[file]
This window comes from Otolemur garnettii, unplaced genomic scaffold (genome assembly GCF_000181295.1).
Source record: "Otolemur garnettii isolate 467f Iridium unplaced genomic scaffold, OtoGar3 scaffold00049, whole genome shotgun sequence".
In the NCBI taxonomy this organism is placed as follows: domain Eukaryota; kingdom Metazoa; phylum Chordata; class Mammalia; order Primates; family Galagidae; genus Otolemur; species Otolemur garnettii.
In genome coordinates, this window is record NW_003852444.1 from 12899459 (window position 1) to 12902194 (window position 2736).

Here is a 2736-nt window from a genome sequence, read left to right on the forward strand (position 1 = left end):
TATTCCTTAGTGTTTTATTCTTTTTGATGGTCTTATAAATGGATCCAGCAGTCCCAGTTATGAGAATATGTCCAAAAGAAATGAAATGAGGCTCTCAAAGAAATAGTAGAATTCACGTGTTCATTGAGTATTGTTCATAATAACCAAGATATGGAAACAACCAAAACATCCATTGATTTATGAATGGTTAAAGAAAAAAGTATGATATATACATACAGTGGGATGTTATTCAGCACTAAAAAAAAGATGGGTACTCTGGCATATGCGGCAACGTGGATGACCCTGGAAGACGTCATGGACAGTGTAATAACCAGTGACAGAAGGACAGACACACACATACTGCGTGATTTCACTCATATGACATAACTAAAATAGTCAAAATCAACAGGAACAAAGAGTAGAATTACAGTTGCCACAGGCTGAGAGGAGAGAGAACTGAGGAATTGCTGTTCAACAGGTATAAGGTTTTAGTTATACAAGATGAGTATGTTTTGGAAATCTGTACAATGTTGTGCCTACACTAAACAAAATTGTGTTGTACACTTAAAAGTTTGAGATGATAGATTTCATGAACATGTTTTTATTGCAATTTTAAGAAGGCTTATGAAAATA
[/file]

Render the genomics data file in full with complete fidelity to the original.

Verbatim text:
This window comes from Otolemur garnettii, unplaced genomic scaffold (genome assembly GCF_000181295.1).
Source record: "Otolemur garnettii isolate 467f Iridium unplaced genomic scaffold, OtoGar3 scaffold00049, whole genome shotgun sequence".
In the NCBI taxonomy this organism is placed as follows: domain Eukaryota; kingdom Metazoa; phylum Chordata; class Mammalia; order Primates; family Galagidae; genus Otolemur; species Otolemur garnettii.
In genome coordinates, this window is record NW_003852444.1 from 12899459 (window position 1) to 12902194 (window position 2736).

Here is a 2736-nt window from a genome sequence, read left to right on the forward strand (position 1 = left end):
TATTCCTTAGTGTTTTATTCTTTTTGATGGTCTTATAAATGGATCCAGCAGTCCCAGTTATGAGAATATGTCCAAAAGAAATGAAATGAGGCTCTCAAAGAAATAGTAGAATTCACGTGTTCATTGAGTATTGTTCATAATAACCAAGATATGGAAACAACCAAAACATCCATTGATTTATGAATGGTTAAAGAAAAAAGTATGATATATACATACAGTGGGATGTTATTCAGCACTAAAAAAAAGATGGGTACTCTGGCATATGCGGCAACGTGGATGACCCTGGAAGACGTCATGGACAGTGTAATAACCAGTGACAGAAGGACAGACACACACATACTGCGTGATTTCACTCATATGACATAACTAAAATAGTCAAAATCAACAGGAACAAAGAGTAGAATTACAGTTGCCACAGGCTGAGAGGAGAGAGAACTGAGGAATTGCTGTTCAACAGGTATAAGGTTTTAGTTATACAAGATGAGTATGTTTTGGAAATCTGTACAATGTTGTGCCTACACTAAACAAAATTGTGTTGTACACTTAAAAGTTTGAGATGATAGATTTCATGAACATGTTTTTATTGCAATTTTAAGAAGGCTTATGAAAATA